An accompanying editorial in The Lancet Respiratory Medicine notes the risks of low caloric intake for patients in the fasting protocol (311 the day before compared with 637 in the continued enteral nutrition group) and the benefits for nurses. “In times of post-pandemic staff shortages, any practice change resulting in less work for nursing staff is very welcome and should be embraced as soon as possible,” the editorial adds.

Cinnamon: Could It Add Spice to Brain Function?

Most reviewed studies note that cinnamon might help prevent and reduce cognitive impairment.

While cinnamon is a known antioxidant, this spice and its key components can improve memory and learning, and might help prevent or reduce cognitive function impairment.

Cinnamon and Cognitive Function: A Systematic Review of Preclinical and Clinical Studies,” in Nutritional Neuroscience, finds that cinnamon’s properties could influence brain function by decreasing amyloid plaque in the hippocampus and phosphorylation of tau protein, which is linked to Alzheimer’s disease.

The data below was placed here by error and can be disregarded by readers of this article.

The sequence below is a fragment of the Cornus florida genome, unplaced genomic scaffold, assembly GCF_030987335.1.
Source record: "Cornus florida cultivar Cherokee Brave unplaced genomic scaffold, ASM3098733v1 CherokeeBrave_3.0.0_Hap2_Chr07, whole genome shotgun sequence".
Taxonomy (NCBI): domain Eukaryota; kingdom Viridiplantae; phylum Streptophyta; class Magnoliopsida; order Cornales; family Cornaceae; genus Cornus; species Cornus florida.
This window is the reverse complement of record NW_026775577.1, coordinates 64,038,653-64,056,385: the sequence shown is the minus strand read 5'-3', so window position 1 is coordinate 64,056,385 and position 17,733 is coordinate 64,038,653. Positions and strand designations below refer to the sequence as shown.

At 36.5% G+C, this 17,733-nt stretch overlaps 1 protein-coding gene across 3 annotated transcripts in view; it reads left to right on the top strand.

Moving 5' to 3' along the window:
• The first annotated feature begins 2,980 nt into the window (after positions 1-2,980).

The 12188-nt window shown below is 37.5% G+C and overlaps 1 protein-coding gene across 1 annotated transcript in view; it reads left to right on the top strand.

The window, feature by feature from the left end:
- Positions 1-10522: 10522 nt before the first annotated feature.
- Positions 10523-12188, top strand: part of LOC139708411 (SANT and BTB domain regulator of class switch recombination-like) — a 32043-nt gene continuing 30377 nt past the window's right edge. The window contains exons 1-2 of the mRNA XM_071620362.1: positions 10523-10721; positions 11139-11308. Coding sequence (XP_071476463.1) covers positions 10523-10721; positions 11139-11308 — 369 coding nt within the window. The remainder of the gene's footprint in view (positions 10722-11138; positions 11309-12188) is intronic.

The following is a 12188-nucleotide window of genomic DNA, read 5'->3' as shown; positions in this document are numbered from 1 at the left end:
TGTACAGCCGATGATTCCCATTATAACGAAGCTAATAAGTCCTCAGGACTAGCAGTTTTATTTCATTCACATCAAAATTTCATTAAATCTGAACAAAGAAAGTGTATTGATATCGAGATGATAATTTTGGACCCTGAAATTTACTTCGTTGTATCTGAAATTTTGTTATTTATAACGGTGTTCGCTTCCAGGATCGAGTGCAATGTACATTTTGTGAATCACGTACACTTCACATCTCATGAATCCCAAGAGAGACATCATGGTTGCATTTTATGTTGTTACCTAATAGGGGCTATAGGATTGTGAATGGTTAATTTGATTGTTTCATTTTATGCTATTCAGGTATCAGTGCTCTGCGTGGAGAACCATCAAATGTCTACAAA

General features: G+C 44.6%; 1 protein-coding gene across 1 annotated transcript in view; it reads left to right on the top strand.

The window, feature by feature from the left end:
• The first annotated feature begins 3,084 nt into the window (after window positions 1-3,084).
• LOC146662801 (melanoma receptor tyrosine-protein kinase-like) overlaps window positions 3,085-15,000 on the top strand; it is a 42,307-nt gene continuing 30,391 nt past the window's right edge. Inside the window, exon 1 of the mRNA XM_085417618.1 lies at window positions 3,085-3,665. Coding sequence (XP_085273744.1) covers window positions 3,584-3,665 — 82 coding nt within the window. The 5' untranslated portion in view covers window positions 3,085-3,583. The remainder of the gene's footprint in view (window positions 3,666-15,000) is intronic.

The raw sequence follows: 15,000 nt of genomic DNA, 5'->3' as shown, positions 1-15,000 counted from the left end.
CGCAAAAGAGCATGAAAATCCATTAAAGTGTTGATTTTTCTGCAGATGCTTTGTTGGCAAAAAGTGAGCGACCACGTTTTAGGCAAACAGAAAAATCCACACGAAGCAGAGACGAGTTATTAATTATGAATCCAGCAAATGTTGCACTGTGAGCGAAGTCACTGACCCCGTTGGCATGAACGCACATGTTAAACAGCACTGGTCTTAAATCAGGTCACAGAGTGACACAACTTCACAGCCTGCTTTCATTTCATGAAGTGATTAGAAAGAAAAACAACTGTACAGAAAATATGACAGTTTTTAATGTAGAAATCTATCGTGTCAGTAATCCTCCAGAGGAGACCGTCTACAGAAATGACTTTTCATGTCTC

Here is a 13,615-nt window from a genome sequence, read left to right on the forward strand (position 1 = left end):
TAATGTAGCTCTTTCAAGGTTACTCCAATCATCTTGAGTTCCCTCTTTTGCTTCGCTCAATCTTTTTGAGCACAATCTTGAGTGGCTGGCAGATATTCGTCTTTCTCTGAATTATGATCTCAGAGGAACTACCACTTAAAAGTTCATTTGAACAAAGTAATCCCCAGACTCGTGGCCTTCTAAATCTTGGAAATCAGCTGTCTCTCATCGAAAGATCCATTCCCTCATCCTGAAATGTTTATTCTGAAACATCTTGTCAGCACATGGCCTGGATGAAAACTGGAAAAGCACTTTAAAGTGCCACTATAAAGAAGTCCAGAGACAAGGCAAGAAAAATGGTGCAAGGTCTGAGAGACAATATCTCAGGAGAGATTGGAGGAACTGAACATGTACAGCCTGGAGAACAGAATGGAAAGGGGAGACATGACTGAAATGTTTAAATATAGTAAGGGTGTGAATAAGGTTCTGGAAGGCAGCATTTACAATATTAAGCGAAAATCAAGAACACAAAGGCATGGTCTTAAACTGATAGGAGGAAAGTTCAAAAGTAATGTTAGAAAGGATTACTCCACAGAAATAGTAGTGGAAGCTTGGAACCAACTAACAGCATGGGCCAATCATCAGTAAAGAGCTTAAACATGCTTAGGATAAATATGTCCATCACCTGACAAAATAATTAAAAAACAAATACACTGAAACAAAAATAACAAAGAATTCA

“This function is accomplished by different mechanisms and pathways including antioxidant, anti-inflammatory, and anticholinesterase activity as well as neurotrophic effect, neural maintenance and insulin signaling improvement,” the review explains.

In 2021, researchers at Birjand University of Medical Science in Iran researched various databases to collect 2,605 studies regarding how cinnamon and its key components — eugenol, cinnamaldehyde and cinnamic acid — affect memory and learning. After the investigation, 40 studies were eligible for the systematic review, including two clinical studies, 33 in vivo studies and five in vitro.